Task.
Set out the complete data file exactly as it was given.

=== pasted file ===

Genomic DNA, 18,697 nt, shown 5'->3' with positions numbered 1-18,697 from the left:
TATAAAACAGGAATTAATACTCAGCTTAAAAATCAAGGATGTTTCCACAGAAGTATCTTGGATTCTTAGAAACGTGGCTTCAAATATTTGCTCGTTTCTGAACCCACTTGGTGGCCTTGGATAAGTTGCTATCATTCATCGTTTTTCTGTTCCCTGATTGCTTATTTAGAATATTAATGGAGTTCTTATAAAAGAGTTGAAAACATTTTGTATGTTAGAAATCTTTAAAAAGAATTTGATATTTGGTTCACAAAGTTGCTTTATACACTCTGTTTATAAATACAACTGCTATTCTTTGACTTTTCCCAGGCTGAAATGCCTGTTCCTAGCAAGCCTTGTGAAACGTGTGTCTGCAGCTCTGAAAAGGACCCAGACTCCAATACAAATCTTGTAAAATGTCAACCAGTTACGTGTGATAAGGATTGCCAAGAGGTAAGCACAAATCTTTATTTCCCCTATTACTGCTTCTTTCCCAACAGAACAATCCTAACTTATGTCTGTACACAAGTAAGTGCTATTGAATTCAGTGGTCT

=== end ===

Genomic DNA, 18,697 nt, shown 5'->3' with positions numbered 1-18,697 from the left:
TATAAAACAGGAATTAATACTCAGCTTAAAAATCAAGGATGTTTCCACAGAAGTATCTTGGATTCTTAGAAACGTGGCTTCAAATATTTGCTCGTTTCTGAACCCACTTGGTGGCCTTGGATAAGTTGCTATCATTCATCGTTTTTCTGTTCCCTGATTGCTTATTTAGAATATTAATGGAGTTCTTATAAAAGAGTTGAAAACATTTTGTATGTTAGAAATCTTTAAAAAGAATTTGATATTTGGTTCACAAAGTTGCTTTATACACTCTGTTTATAAATACAACTGCTATTCTTTGACTTTTCCCAGGCTGAAATGCCTGTTCCTAGCAAGCCTTGTGAAACGTGTGTCTGCAGCTCTGAAAAGGACCCAGACTCCAATACAAATCTTGTAAAATGTCAACCAGTTACGTGTGATAAGGATTGCCAAGAGGTAAGCACAAATCTTTATTTCCCCTATTACTGCTTCTTTCCCAACAGAACAATCCTAACTTATGTCTGTACACAAGTAAGTGCTATTGAATTCAGTGGTCT